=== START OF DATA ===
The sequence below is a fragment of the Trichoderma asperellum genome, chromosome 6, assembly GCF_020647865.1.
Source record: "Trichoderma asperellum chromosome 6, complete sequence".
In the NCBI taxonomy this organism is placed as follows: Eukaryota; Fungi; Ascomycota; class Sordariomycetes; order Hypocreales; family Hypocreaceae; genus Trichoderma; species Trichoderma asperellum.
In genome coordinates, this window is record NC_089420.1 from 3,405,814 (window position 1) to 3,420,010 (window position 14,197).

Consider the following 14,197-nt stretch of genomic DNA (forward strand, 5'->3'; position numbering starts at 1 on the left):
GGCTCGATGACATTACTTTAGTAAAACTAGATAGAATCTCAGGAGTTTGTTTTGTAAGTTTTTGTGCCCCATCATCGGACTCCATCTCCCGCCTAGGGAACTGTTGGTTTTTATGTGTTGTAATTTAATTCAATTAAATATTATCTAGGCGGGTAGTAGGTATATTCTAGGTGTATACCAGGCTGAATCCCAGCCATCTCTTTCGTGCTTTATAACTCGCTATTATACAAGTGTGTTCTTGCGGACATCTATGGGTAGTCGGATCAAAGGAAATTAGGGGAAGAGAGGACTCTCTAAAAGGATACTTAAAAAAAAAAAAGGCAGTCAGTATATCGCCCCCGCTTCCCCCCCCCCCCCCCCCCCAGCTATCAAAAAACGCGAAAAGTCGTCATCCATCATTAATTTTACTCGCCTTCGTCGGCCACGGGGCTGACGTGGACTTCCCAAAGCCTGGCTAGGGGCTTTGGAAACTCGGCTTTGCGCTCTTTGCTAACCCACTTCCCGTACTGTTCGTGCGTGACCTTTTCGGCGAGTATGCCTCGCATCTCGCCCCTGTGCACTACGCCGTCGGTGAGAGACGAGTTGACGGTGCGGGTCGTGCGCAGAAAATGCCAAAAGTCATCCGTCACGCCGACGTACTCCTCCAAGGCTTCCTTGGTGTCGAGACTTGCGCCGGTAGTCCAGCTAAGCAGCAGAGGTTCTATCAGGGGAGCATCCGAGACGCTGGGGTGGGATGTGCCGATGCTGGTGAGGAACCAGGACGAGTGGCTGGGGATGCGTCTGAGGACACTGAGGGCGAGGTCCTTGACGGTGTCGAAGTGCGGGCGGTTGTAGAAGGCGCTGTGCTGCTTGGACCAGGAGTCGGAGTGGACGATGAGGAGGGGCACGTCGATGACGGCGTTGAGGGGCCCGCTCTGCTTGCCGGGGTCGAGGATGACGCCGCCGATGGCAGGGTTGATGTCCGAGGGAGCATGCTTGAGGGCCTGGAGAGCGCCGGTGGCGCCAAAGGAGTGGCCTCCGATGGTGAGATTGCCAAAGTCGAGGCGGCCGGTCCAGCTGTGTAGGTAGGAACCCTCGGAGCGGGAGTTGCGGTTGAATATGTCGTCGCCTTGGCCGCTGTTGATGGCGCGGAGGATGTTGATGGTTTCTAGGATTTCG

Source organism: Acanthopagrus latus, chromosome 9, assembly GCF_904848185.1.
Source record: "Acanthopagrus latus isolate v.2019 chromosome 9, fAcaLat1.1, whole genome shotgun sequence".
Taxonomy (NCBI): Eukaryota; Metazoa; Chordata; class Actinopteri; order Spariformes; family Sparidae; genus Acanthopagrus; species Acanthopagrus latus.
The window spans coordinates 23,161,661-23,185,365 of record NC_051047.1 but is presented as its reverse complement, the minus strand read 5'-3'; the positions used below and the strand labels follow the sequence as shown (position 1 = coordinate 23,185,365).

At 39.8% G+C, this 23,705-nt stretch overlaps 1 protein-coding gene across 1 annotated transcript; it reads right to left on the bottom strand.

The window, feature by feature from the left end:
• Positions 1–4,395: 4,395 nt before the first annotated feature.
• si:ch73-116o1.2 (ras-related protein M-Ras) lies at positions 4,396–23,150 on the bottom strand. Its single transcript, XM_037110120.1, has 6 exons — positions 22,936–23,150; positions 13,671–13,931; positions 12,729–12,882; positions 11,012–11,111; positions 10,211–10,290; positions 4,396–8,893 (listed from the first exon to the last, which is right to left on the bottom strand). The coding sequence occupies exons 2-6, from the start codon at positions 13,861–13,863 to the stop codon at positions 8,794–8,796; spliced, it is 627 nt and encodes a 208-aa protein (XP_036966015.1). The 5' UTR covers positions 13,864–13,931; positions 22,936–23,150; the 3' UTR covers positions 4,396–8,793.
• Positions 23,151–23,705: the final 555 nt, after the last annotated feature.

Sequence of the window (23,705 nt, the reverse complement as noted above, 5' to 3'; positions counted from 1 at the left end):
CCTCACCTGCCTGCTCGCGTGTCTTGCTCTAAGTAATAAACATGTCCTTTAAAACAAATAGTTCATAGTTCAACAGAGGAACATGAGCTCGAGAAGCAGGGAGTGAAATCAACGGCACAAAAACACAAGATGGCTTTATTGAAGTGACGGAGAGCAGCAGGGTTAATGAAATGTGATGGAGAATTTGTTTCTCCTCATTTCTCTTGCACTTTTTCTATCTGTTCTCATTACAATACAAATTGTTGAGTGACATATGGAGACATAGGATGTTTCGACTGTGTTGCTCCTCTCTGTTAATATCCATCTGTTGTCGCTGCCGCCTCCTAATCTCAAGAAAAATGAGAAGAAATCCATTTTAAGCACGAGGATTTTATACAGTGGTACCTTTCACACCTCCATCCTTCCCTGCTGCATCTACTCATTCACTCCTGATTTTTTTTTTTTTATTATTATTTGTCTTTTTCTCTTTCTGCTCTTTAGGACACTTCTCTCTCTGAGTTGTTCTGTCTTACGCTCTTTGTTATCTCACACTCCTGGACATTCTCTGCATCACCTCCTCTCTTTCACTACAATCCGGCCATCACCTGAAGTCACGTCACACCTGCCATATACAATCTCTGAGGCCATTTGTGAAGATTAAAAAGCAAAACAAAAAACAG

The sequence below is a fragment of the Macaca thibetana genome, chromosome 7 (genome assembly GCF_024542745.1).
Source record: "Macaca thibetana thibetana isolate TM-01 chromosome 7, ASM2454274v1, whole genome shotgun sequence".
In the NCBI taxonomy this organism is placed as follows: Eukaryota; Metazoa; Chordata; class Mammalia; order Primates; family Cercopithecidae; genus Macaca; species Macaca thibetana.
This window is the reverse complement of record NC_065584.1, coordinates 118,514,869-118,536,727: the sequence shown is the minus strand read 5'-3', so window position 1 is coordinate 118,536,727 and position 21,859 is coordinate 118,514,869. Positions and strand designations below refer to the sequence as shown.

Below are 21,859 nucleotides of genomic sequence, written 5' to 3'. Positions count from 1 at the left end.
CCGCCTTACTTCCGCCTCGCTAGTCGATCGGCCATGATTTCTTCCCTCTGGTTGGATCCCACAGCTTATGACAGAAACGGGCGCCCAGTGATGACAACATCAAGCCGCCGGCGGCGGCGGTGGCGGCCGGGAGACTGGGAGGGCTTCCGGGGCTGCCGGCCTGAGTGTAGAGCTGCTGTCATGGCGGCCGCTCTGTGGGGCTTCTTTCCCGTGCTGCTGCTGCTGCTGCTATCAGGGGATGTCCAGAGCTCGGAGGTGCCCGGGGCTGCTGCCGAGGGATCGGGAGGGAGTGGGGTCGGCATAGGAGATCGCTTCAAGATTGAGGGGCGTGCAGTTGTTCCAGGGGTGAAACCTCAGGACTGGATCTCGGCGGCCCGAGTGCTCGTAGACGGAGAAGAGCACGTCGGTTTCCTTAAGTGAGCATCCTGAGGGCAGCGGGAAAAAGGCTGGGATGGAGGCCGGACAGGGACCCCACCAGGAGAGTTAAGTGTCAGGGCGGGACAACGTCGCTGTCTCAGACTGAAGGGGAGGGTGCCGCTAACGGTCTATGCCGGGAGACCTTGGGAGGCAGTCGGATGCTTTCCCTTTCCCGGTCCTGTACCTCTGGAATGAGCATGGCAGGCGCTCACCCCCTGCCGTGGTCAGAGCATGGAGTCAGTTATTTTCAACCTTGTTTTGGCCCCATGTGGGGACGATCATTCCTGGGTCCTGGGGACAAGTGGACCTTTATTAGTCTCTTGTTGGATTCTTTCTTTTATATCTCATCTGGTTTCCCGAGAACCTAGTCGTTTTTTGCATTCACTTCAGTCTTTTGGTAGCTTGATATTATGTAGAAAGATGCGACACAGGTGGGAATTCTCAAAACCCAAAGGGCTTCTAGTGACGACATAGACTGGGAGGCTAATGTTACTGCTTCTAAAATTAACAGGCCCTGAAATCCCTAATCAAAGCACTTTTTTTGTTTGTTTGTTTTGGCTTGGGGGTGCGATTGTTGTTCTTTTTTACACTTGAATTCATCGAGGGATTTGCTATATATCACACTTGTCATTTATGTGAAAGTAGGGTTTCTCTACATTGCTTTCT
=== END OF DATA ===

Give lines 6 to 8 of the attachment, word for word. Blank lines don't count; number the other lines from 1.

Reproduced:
GGCTCGATGACATTACTTTAGTAAAACTAGATAGAATCTCAGGAGTTTGTTTTGTAAGTTTTTGTGCCCCATCATCGGACTCCATCTCCCGCCTAGGGAACTGTTGGTTTTTATGTGTTGTAATTTAATTCAATTAAATATTATCTAGGCGGGTAGTAGGTATATTCTAGGTGTATACCAGGCTGAATCCCAGCCATCTCTTTCGTGCTTTATAACTCGCTATTATACAAGTGTGTTCTTGCGGACATCTATGGGTAGTCGGATCAAAGGAAATTAGGGGAAGAGAGGACTCTCTAAAAGGATACTTAAAAAAAAAAAAGGCAGTCAGTATATCGCCCCCGCTTCCCCCCCCCCCCCCCCCCCAGCTATCAAAAAACGCGAAAAGTCGTCATCCATCATTAATTTTACTCGCCTTCGTCGGCCACGGGGCTGACGTGGACTTCCCAAAGCCTGGCTAGGGGCTTTGGAAACTCGGCTTTGCGCTCTTTGCTAACCCACTTCCCGTACTGTTCGTGCGTGACCTTTTCGGCGAGTATGCCTCGCATCTCGCCCCTGTGCACTACGCCGTCGGTGAGAGACGAGTTGACGGTGCGGGTCGTGCGCAGAAAATGCCAAAAGTCATCCGTCACGCCGACGTACTCCTCCAAGGCTTCCTTGGTGTCGAGACTTGCGCCGGTAGTCCAGCTAAGCAGCAGAGGTTCTATCAGGGGAGCATCCGAGACGCTGGGGTGGGATGTGCCGATGCTGGTGAGGAACCAGGACGAGTGGCTGGGGATGCGTCTGAGGACACTGAGGGCGAGGTCCTTGACGGTGTCGAAGTGCGGGCGGTTGTAGAAGGCGCTGTGCTGCTTGGACCAGGAGTCGGAGTGGACGATGAGGAGGGGCACGTCGATGACGGCGTTGAGGGGCCCGCTCTGCTTGCCGGGGTCGAGGATGACGCCGCCGATGGCAGGGTTGATGTCCGAGGGAGCATGCTTGAGGGCCTGGAGAGCGCCGGTGGCGCCAAAGGAGTGGCCTCCGATGGTGAGATTGCCAAAGTCGAGGCGGCCGGTCCAGCTGTGTAGGTAGGAACCCTCGGAGCGGGAGTTGCGGTTGAATATGTCGTCGCCTTGGCCGCTGTTGATGGCGCGGAGGATGTTGATGGTTTCTAGGATTTCG

Source organism: Acanthopagrus latus, chromosome 9, assembly GCF_904848185.1.
Source record: "Acanthopagrus latus isolate v.2019 chromosome 9, fAcaLat1.1, whole genome shotgun sequence".